Friday, June 29, 2012


Lackadaisical students have always existed, but never in such volume since America became an industrialized nation and never with such vigor as we see today. For those my age and older, think back to the worst students in your class: Back then, even the biggest of slackers still made it a point to do work and strive for some achievement because they had a greater sense of pride and a greater fear of repercussions from their teachers and, more importantly, their parents. Today’s classrooms (and the homes that breed their occupants) are so different.

Talk to a teacher and you’ll hear horror stories of huge numbers of kids who are completely incapable of – or more accurately “disinterested in” - meeting deadlines or completing assignments or preparing for exams, despite the modern students being spoon-fed their expectations through their syllabus, regular updates, and the internet (the latter of which allows teachers to post and rehash virtually everything of note, making it instantly accessible to students and parents alike 24/7). They’ll tell you that these same students relish just getting-by, and see a passing grade as some sort of reward akin to a good student earning a “90” on an exam.

Look at the statistics and you’ll see that approach to schooling. We discussed outcomes last week. What about those who don’t contribute to the outcome?

You would think that my school district (Royalton-Hartland) which -- thanks to the short commuting distance to Lockport, Amherst, and the like -- sees an income level atypically high for a truly rural district, would have a higher graduation rate (commensurate with the socioeconomic make-up of the community) than the pitiful 82% it sports. It’s not much more than the state’s overall graduation rate of 74%, which is driven down by the high dropout rates associated with dirt-poor urban areas like those in Buffalo and Niagara Falls. A 26% dropout rate is not the fault of the schools and in this era it is unacceptable, especially when every American knows how competitive the job market is and that its future remains cloudy. It’s so different from when we had agrarian and simple production economies in which one could get by comfortably in life following an uneducated adolescence.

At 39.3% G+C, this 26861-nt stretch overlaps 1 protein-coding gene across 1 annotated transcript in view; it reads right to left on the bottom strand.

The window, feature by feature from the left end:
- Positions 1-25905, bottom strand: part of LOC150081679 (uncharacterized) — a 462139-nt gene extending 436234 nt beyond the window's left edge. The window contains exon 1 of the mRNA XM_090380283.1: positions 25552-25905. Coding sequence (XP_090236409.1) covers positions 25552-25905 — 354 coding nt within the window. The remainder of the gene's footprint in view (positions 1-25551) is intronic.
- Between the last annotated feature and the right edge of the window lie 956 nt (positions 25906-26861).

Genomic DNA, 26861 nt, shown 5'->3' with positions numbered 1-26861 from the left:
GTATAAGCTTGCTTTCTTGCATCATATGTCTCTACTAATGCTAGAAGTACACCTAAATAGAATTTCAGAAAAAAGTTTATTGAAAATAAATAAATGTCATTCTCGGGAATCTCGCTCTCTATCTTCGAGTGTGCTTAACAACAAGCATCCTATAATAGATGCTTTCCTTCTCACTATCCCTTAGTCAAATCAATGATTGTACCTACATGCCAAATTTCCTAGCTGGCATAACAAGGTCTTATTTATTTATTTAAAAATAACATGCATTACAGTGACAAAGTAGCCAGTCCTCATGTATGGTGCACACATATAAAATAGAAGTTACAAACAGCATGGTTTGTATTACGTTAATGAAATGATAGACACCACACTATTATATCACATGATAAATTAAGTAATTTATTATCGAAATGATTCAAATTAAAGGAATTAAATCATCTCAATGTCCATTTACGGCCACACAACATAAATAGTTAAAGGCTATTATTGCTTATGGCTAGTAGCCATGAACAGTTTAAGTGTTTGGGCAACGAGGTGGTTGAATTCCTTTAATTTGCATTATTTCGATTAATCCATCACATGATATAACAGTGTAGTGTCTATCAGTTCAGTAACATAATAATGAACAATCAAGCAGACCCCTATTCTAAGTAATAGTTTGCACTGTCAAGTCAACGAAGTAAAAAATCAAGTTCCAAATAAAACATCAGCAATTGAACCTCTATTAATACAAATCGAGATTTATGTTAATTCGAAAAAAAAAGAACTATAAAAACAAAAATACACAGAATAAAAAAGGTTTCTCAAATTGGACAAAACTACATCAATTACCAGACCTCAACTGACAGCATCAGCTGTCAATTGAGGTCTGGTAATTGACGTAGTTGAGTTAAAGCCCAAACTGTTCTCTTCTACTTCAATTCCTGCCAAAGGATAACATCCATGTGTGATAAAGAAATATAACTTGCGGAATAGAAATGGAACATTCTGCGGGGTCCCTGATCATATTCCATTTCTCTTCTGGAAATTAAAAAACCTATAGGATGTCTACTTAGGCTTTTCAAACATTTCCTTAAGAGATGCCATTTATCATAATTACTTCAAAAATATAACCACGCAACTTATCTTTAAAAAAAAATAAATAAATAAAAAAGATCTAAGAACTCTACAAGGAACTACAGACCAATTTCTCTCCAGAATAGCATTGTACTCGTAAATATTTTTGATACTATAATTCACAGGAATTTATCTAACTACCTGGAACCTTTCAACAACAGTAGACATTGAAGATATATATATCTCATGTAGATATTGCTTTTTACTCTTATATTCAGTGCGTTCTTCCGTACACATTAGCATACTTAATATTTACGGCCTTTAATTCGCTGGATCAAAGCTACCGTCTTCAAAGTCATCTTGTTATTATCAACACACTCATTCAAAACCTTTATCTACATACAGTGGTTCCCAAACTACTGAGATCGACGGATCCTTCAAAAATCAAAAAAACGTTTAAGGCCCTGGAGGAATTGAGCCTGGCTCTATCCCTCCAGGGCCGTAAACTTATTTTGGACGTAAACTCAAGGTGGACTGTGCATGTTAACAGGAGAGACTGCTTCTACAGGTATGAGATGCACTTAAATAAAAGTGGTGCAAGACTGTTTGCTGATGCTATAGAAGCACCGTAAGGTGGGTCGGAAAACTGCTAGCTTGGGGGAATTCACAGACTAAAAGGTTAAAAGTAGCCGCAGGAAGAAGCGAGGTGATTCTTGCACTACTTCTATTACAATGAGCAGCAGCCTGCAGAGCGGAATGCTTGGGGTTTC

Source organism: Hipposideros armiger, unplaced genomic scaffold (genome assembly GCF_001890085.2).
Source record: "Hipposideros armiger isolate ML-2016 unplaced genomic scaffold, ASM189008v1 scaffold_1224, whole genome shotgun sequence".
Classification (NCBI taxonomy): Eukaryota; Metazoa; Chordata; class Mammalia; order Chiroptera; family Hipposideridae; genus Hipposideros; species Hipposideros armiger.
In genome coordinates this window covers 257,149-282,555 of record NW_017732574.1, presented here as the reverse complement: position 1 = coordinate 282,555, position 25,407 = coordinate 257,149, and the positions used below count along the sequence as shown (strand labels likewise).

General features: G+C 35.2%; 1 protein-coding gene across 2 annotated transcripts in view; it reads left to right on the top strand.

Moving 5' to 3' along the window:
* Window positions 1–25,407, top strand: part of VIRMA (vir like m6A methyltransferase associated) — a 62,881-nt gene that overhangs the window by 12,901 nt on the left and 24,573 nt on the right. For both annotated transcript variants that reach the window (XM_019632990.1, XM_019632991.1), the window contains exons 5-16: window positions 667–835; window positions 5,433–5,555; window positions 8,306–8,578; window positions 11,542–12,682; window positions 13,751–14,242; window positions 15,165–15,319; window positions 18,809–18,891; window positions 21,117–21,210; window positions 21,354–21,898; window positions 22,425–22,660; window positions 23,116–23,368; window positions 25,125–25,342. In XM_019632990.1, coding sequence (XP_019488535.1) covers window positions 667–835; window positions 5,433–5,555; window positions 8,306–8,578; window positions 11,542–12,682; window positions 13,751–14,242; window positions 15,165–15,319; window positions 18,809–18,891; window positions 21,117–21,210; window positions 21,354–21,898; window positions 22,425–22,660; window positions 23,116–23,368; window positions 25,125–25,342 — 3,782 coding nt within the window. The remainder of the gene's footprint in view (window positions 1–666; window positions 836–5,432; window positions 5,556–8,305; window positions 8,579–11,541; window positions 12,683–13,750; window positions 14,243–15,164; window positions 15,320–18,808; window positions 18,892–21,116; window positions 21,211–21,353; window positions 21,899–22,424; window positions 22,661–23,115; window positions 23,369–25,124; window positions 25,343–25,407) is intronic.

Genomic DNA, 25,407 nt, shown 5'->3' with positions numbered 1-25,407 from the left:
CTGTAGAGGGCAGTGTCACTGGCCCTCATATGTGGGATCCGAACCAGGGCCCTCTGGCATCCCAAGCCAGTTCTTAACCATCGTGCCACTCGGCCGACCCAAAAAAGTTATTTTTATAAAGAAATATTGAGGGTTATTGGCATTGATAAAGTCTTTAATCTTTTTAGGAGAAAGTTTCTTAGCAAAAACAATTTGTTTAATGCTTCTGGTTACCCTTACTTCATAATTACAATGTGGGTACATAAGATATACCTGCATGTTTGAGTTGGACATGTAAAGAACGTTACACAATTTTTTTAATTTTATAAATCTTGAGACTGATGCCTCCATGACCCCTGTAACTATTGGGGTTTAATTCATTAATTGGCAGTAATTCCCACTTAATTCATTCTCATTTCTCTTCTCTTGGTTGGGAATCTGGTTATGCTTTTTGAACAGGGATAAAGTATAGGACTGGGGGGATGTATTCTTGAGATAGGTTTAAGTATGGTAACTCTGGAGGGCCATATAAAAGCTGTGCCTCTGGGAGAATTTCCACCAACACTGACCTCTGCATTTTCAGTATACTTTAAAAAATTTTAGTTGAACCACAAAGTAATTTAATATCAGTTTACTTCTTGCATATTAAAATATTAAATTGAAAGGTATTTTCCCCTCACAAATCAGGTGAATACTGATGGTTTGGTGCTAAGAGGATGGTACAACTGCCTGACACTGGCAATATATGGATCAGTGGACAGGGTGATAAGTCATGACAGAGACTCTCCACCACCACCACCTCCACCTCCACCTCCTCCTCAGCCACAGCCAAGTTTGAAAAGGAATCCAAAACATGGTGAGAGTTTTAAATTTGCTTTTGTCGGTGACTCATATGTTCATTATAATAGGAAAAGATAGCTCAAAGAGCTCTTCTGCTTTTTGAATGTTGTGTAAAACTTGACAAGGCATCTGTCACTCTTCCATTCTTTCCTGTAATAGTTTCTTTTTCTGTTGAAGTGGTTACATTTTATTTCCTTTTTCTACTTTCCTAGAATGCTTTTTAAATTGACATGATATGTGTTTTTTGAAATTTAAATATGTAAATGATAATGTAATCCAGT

While that 74% is bad enough, consider another number that contributes to the educational malaise: attendance. In Buffalo City Schools over 42% of all students miss 18 or more days per year, a month of school. Wow.

Those numbers point one type of parent, those who don’t love their children enough to ensure that they, one, attend school and, two, graduate from school. In today’s world it’s neglectful, outright abusive, to allow a minor to skip out on the system that prepares them for the Real World. By deemphasizing the value of an education and allowing a teen to be free-willed to that end, they destine the child to failure in adulthood and a lifetime of low-income wages and/or public assistance.

But for every parent who doesn’t love a kid enough, there’s another one who loves his child “too much”. The goals of parenting are to provide physical, emotional, and intellectual nourishment to your offspring while helping them become quasi-independent teens and, ultimately, truly independent adults. Many modern parents don’t foster an environment that creates those building blocks of dependence. You’ve heard of these helicopter parents who shield their youth from the harsh realities of the world and the life lessons that are necessary to overcome them. They protect their children from everything, from losses on the ball diamond to failure in the classroom, where they aggressively blame every teacher for every bad grade and totally take student accountability out of the equation, never addressing the pupils’ weaknesses and/or lack of drive, let alone the motivation and ability to succeed that was robbed from them by the overprotection.